22-Pistepirkko has always been a very experimental and open-minded band, but on Eleven they found a whole new way of arranging songs, featuring more and more tracks that relied on drum machine or synth leads. Despite 22-Pistepirkko's attraction to MIDI synths and computer, Eleven had a lot of guitars, but on Rally of Love they've jumped even further. And that's not even the most shocking thing to old school 22-Pistepirkko fans: 22-Pistepirkko has intentionally tried to make a poppy and produced album. That and the extensive use of synthesizers make Rally of Love a 22-Pistepirkko album you've never heard before. Their songwriting has remained just the same, so what you hear is a very modernized version of 22-Pistepirkko. A great thing about Rally of Love is that even though computers dominate the entire album, it still sounds very warm. But despite that, Rally of Love is a bit exhaustive. There is not a single track where synths and drum machines are not in the foreground, so 45 minutes of synths and P-K's voice (drummer Espe sings on only one track, "D-Day") can be too much. Also, unlike "Onion Soup" on Eleven, there isn't a potential hit song that stands out from the rest of the material. It's pretty typical for 22-Pistepirkko to make albums that are smoothly excellent, and that's Rally of Love's problem, too. But yet, it is a steady and good album from 22-Pistepirkko, and there are plenty of fine songs here.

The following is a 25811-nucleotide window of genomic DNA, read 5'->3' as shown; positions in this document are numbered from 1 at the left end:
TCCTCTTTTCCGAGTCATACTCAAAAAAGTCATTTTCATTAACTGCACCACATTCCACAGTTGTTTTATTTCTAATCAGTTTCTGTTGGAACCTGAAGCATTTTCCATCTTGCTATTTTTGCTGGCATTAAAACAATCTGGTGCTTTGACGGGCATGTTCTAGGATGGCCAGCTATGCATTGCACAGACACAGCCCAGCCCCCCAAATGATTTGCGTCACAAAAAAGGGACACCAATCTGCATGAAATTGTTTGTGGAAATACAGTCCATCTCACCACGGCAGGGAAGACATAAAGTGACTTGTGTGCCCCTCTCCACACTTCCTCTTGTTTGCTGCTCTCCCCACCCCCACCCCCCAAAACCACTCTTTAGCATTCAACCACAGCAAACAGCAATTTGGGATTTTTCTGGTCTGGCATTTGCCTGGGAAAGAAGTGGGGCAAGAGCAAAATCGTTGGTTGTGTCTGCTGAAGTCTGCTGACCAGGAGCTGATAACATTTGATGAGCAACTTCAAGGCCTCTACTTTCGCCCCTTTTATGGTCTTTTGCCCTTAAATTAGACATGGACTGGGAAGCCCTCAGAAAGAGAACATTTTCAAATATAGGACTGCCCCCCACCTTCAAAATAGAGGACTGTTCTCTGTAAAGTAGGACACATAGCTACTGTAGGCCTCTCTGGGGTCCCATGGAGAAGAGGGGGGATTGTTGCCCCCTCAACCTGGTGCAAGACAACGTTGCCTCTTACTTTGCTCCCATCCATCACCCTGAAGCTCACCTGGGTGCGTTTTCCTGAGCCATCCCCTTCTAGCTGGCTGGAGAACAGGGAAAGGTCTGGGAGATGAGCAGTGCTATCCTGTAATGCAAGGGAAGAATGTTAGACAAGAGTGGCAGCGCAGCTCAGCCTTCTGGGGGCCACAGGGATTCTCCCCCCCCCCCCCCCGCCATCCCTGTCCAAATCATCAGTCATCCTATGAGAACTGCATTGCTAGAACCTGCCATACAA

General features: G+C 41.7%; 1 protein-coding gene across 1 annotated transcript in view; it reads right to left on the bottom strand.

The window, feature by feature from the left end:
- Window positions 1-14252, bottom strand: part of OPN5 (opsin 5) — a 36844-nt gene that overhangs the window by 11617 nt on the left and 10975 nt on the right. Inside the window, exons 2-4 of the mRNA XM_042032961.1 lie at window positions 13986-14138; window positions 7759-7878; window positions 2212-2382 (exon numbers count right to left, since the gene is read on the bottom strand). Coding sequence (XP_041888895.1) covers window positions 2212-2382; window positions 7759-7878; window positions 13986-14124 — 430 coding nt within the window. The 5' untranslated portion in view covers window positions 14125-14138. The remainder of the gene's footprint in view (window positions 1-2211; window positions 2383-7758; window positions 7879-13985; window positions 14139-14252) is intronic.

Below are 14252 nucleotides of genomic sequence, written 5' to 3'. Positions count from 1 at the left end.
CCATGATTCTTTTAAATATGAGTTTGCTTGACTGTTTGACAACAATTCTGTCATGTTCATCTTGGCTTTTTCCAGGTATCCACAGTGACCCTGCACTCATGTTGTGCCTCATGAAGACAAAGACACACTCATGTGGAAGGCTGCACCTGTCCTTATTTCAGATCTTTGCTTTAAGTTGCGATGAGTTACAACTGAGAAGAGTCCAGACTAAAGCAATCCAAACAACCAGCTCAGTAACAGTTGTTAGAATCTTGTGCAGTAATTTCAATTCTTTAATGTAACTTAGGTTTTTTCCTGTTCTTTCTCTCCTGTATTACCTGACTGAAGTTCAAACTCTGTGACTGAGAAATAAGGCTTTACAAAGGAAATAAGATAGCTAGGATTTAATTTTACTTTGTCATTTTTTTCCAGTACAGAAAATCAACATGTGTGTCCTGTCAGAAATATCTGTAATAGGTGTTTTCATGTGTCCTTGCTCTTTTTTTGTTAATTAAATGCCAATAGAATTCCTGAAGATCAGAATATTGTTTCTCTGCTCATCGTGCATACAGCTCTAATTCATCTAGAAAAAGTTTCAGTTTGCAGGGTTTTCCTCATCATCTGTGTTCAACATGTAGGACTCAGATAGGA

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AllMusic Review by Antti J. Ravelin